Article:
As far as the parents are concerned, they love that George spends time with the children outside of regular hours. Already, the school has seen improvements in its literacy and reading comprehension scores, which many have attributed to “Tucked-In Tuesdays.”
4 Good Neighbors
Four teens met up at 4:30 AM to shovel a neighbor’s driveway so she could go to her dialysis treatment.
The township of Parsippany-Troy Hills in Morris County, New Jersey, has been hit by snowstorms over the last few days. This is a serious problem for Natalie Blair who relies on dialysis treatments because her kidneys are failing.
Fortunately for her, the Lanigans are good neighbors. Normally, Brian Lanigan shoveled her driveway so that Natalie could leave her home. However, when the community was hit by over 20 centimeters (8 in) of snow, Brian was at his job as an EMT.
That is when little brother Patrick stepped in. He called his friends and had a sleepover so they would be ready to shovel her driveway early in the morning. The four of them worked together and cleared the snow in less than 30 minutes. The rest of the world found out about their kindness when proud father Peter Lanigan tweeted a picture of his son whom he described as a “small kid with a big heart.”
3 Happy Ending For Conjoined Twins
Two conjoined twins from Bhutan arrived back home this week after traveling to Australia to be surgically separated.
Nima and Dawa Pelden were born in 2017 attached at the stomach. They were always facing each other and unable to move independently. The girls and their mother, Bhumchu, were flown to Melbourne in October 2018 after a charity called the Children First Foundation raised the $180,000 necessary to cover the costs of their medical treatment.
A team of 25 doctors, nurses, and anesthetists operated for six hours and managed to successfully separate Nima and Dawa. They were kept under observation during the following months and were finally able to go back home to Bhutan this week.
According to staff at the Melbourne Royal Children’s Hospital, the girls might be separated but they still like being close to each other. Nurses tried to keep them apart, but the sisters would shuffle toward each other and intertwine their legs.
2 A Historic Spacewalk
March 1 kicked off Women’s History Month. The celebration will end with a notable first as two NASA astronauts will perform the inaugural all-female spacewalk on the International Space Station.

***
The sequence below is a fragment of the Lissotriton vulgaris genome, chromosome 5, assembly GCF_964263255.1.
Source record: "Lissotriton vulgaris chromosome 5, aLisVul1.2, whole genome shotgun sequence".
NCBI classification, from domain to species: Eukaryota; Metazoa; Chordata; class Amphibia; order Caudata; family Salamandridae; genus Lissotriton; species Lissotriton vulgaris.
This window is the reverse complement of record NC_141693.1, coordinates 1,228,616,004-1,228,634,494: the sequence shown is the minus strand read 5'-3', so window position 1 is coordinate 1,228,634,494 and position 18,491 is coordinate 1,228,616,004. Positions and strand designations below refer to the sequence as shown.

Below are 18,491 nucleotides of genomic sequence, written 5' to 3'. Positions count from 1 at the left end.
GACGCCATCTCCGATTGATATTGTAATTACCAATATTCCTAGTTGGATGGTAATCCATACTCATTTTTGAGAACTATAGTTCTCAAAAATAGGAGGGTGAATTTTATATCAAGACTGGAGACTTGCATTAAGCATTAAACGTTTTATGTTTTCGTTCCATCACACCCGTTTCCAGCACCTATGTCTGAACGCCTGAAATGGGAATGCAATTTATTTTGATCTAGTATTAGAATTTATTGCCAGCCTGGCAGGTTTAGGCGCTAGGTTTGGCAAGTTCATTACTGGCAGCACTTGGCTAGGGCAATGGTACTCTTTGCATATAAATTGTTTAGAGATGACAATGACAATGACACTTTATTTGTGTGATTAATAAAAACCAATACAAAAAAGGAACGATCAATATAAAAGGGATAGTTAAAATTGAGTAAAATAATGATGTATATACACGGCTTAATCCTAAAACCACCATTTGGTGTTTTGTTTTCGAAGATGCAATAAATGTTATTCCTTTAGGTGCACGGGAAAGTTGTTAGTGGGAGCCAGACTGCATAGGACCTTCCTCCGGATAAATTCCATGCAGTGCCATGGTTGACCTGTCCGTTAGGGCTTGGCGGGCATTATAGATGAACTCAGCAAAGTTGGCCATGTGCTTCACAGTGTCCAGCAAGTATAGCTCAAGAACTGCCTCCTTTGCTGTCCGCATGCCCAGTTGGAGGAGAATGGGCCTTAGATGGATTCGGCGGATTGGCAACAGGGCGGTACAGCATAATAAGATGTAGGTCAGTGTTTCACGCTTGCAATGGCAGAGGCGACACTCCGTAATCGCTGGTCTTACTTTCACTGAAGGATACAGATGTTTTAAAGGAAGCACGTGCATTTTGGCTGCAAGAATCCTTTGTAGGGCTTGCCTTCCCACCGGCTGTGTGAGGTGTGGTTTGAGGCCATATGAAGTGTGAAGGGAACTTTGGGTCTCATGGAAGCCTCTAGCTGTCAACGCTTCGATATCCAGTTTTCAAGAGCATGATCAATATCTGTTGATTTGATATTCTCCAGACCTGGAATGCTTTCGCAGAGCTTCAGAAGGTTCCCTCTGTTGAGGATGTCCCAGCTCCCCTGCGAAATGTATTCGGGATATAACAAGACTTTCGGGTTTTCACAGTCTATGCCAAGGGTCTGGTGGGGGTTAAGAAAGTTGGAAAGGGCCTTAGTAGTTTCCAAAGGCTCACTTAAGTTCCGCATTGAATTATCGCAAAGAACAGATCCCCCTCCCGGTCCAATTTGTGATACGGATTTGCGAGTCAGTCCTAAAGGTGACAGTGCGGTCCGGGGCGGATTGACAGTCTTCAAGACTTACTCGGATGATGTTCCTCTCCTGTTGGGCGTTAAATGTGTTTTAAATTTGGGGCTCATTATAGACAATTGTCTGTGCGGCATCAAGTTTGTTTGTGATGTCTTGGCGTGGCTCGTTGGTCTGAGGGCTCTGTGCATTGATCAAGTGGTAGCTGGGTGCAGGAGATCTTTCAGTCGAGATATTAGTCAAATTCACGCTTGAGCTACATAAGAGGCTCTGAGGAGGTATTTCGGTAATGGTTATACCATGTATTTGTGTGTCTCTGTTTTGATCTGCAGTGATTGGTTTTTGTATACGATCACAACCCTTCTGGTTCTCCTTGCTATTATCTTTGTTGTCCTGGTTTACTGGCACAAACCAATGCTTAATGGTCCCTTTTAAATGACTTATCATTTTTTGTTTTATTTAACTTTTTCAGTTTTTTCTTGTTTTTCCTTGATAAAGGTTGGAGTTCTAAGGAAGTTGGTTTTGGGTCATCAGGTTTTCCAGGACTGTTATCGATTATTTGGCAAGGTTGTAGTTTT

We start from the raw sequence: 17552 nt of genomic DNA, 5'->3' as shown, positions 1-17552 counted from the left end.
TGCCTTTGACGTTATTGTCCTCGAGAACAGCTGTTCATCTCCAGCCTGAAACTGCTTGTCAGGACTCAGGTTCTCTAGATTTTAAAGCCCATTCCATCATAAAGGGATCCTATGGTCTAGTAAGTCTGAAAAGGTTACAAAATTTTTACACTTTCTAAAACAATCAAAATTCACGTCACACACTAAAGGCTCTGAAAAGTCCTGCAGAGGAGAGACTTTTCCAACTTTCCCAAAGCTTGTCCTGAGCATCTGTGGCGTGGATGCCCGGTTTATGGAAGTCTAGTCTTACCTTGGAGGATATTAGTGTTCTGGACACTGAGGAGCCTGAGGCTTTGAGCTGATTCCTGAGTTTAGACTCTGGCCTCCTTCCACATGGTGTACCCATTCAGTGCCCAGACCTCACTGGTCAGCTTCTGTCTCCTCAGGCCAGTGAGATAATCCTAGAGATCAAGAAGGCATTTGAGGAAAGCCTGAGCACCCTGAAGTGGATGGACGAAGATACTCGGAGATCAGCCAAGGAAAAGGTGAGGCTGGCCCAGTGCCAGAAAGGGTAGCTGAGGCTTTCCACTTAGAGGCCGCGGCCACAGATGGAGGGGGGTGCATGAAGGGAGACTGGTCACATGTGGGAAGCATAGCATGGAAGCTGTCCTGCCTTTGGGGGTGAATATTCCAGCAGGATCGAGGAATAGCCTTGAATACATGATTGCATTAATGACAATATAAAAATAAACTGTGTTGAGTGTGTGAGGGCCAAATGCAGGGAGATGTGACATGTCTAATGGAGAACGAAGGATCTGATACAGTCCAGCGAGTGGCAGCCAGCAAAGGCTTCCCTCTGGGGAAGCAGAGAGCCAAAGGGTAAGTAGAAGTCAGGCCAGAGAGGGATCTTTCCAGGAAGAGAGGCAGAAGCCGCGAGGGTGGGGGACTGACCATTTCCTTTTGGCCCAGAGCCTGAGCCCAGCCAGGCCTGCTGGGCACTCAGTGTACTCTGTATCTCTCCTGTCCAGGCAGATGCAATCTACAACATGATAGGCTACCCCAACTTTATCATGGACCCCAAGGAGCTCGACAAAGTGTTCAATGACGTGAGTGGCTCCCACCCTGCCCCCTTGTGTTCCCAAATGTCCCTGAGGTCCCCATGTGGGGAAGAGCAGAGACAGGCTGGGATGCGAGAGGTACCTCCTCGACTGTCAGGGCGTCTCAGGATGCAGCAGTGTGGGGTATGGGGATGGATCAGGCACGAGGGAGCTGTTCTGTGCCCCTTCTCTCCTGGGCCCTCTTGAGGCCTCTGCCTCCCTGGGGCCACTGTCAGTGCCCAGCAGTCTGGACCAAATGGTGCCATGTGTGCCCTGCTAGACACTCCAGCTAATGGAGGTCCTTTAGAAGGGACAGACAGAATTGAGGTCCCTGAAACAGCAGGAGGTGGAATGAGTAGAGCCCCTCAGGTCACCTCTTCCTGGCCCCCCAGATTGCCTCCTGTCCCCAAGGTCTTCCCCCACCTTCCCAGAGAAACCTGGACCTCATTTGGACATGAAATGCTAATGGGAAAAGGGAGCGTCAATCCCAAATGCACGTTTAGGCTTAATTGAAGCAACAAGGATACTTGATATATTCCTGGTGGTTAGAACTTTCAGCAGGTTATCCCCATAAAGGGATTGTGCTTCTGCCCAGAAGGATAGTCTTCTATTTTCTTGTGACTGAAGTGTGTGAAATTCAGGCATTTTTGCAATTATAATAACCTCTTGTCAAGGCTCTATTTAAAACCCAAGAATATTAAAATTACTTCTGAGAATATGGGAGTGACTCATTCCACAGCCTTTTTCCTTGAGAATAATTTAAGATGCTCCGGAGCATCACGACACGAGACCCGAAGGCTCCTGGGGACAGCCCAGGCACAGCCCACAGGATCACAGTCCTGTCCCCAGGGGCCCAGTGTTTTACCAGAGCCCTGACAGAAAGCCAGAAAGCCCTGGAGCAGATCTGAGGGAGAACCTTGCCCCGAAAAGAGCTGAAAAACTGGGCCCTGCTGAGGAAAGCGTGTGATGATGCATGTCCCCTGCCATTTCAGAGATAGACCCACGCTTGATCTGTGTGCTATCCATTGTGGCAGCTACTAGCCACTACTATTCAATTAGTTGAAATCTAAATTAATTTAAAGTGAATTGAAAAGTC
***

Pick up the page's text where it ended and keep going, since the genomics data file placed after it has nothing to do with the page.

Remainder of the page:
Anne McClain and Christina Koch are scheduled for a spacewalk on March 29. They will be assisted by Lead Flight Director Mary Lawrence and Lead EVA Flight Controller Jackie Kagey who will be providing ground support from NASA’s Mission Control at the Johnson Space Center in Houston. It is estimated that the spacewalk will last around seven hours, although NASA has not disclosed what tasks the astronauts will perform.
The event is the result of serendipitous timing rather than any kind of purposeful planning. It will be the second of three spacewalks planned as part of Expedition 59. McClain has been aboard the ISS since December 2018 and will have her first spacewalk on March 22 alongside astronaut Nick Hague. Koch is due to arrive on the ISS on March 14, marking her first trip into space.
1 Sisters Safe And Sound
The story of two young sisters lost in the California woods had a happy ending. After almost two days in the forest, eight-year-old Leia Carrico and her five-year-old sister, Caroline, were found safe by search-and-rescue teams.
Last Friday afternoon, the sisters went for a walk near their rural home in Garberville, Humboldt County. Even though they spend a lot of time outdoors, they became lost in the woods with no food or water. A search team with the Piercy Volunteer Fire Department found them on Sunday about 2.3 kilometers (1.4 mi) away from home. The girls were hungry and cold but uninjured and in fairly good spirits.
In a later interview, mother Misty Carrico partly credited their survival to the wilderness training they received as part of the 4-H program. The girls were able to find shelter under a fallen branch and drank water from huckleberry leaves. They stayed in the same place knowing that this would increase the chances of them being found.